( Photo Credit: AP Photo / Jeff Roberson )

By: Tim Dumas | Follow me on Twitter @TimDumas

There is little doubt that the return of Patrice Bergeron would provide a jolt – much like a defibrillator – for the Boston Bruins. But a change on the back end would also serve as a shot in the arm. 

After surrendering six goals for the first time in nearly six weeks, a change on the blue line might be in order as the Bruins shift their first-round series to the Sunshine State for game three at the Florida Panthers on Friday night (7:30, NESN, TNT). The series is tied 1-1. 

The Bruins’ defense needs less of what put them behind in Wednesday’s third period – turnovers and a lack of discipline in their own end – and more of what put them in a position to set NHL records for regular-season points and victories. Or, to the point, more Matt Grzelcyk. 

While Charlie McAvoy (minus 3, zero shots on goal) and Hampus Lindholm (minus 2) did not play well in Wednesday’s 6-3 loss, their status as top-four defensemen will remain unchanged. But Grzelcyk should get the nod over Derek Forbort on the team’s third pairing. 

Forbort has not played poorly in the series, and his shot-blocking ability is key during the team’s playoff run. But getting in front of shots is not what the Bruins need right now. Clearing pucks out of the defensive zone and keying the transition game – two of Grzelcyk’s strong points – are more important with the series switching to the road, where the B’s have not fared well in recent post-seasons. 

The Bruins have not won a playoff road game since defeating the New York Islanders in game three of their second-round series in 2021. But inserting Grzelcyk back into the lineup could change that.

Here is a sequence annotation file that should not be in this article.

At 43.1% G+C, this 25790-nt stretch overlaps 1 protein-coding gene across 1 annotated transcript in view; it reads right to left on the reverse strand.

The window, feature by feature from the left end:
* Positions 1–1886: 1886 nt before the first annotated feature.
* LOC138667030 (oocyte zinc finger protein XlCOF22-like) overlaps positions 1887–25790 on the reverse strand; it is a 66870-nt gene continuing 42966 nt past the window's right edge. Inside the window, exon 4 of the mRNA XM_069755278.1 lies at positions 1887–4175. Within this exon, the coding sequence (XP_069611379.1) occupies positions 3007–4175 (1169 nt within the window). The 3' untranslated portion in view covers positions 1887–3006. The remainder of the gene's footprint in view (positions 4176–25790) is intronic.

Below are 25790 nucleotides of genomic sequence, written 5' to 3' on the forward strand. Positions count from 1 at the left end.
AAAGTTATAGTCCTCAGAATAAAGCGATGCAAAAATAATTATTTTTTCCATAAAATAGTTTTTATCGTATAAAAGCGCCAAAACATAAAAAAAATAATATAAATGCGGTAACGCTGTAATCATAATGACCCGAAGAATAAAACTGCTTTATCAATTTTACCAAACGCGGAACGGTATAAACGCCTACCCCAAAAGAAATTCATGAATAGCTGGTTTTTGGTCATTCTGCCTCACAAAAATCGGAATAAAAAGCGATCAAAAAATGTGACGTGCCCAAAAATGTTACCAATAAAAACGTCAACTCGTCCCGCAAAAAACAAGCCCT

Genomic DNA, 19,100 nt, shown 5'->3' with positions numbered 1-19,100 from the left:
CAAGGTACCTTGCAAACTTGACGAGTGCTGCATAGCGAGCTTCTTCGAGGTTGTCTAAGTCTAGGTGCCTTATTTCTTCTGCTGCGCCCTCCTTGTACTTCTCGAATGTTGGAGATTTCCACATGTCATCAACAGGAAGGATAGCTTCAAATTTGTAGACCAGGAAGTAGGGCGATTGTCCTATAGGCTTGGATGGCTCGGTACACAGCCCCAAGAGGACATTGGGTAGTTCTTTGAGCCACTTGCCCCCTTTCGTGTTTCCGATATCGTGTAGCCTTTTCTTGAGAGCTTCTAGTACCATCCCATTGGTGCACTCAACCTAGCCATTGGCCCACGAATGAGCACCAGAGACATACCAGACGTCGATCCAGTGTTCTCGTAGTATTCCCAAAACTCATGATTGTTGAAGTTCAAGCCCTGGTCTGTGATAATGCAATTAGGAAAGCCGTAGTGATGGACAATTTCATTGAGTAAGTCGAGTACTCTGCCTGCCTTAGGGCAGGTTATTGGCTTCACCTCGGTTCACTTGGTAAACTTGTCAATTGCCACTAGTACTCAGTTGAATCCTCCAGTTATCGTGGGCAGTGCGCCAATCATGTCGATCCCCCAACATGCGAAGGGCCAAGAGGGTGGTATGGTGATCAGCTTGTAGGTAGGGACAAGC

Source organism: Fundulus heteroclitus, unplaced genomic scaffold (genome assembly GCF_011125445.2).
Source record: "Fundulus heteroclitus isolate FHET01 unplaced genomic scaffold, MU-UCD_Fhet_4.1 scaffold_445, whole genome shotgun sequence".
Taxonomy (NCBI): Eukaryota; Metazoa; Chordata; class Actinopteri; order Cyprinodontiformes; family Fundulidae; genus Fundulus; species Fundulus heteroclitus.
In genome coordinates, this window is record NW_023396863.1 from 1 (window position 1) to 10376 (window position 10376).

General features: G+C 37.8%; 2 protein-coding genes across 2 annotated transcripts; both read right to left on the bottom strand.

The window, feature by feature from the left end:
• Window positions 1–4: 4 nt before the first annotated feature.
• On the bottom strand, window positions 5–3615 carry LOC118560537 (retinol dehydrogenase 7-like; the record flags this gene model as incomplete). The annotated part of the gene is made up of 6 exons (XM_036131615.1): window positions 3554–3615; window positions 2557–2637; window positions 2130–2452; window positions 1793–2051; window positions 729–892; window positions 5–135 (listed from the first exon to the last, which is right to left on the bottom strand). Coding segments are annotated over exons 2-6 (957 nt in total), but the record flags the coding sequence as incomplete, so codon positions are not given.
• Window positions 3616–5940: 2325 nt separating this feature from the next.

Forbort missed the regular season’s final month with a lower-body injury, all while Grzelcyk completed a steady season, finishing with the league’s second-best plus-minus (+46). The Charlestown native played a career-high 75 games this season and was a consistent member of a defense that helped the team to a league-best 2.05 goals against average.

But when Boston acquired Dmitri Orlov from the Washington Capitals before the trade deadline, the Bruins had seven dependable defensemen when only six were needed each game; one of them had to sit. 

After Forbort’s injury, the three defensive pairs remained consistent, but when Forbort returned to begin the playoffs, Grzelcyk was the odd man out for the first two games of the Florida series. But with Grzelyck consistently in the lineup, the Bruins won their final eight games of the regular season, and their penalty-killing unit remained at the top of the league. 

Why sit Grzelcyk? Why try to fix something that wasn’t broken?  

Bruins coach Jim Montgomery, who is coaching in just his third NHL playoff series (his Dallas Stars were eliminated in the second round during the 2019 post-season), now has an important decision to make. While Bergeron’s health status is out of Montgomery’s hands, the play of his defense certainly is not. 

Inserting Grzelcyk back into the lineup will not supplant mainstays like McEvoy, Lindholm, and Orlov, but if the Bruins don’t want to fall into a deeper hole in this series, Montgomery should strongly consider putting Grzelcyk back onto the ice. His consistent play all season warrants such a choice.